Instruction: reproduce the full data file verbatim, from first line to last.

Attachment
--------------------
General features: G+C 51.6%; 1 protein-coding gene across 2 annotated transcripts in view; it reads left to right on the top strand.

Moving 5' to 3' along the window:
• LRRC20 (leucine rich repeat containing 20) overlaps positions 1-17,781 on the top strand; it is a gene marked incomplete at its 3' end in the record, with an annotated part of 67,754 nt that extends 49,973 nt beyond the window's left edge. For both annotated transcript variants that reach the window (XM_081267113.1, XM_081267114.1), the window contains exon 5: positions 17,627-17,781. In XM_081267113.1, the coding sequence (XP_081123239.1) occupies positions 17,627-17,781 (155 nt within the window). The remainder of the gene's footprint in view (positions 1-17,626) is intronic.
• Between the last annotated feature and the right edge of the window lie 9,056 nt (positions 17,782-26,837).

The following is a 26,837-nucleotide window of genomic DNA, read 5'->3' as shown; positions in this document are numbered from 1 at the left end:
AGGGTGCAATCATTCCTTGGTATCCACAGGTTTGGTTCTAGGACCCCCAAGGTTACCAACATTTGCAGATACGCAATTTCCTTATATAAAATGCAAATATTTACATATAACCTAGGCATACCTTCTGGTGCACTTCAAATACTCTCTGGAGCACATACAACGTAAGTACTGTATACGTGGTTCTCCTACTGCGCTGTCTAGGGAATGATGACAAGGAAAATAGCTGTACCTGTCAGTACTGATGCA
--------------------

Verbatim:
General features: G+C 51.6%; 1 protein-coding gene across 2 annotated transcripts in view; it reads left to right on the top strand.

Moving 5' to 3' along the window:
• LRRC20 (leucine rich repeat containing 20) overlaps positions 1-17,781 on the top strand; it is a gene marked incomplete at its 3' end in the record, with an annotated part of 67,754 nt that extends 49,973 nt beyond the window's left edge. For both annotated transcript variants that reach the window (XM_081267113.1, XM_081267114.1), the window contains exon 5: positions 17,627-17,781. In XM_081267113.1, the coding sequence (XP_081123239.1) occupies positions 17,627-17,781 (155 nt within the window). The remainder of the gene's footprint in view (positions 1-17,626) is intronic.
• Between the last annotated feature and the right edge of the window lie 9,056 nt (positions 17,782-26,837).

The following is a 26,837-nucleotide window of genomic DNA, read 5'->3' as shown; positions in this document are numbered from 1 at the left end:
AGGGTGCAATCATTCCTTGGTATCCACAGGTTTGGTTCTAGGACCCCCAAGGTTACCAACATTTGCAGATACGCAATTTCCTTATATAAAATGCAAATATTTACATATAACCTAGGCATACCTTCTGGTGCACTTCAAATACTCTCTGGAGCACATACAACGTAAGTACTGTATACGTGGTTCTCCTACTGCGCTGTCTAGGGAATGATGACAAGGAAAATAGCTGTACCTGTCAGTACTGATGCA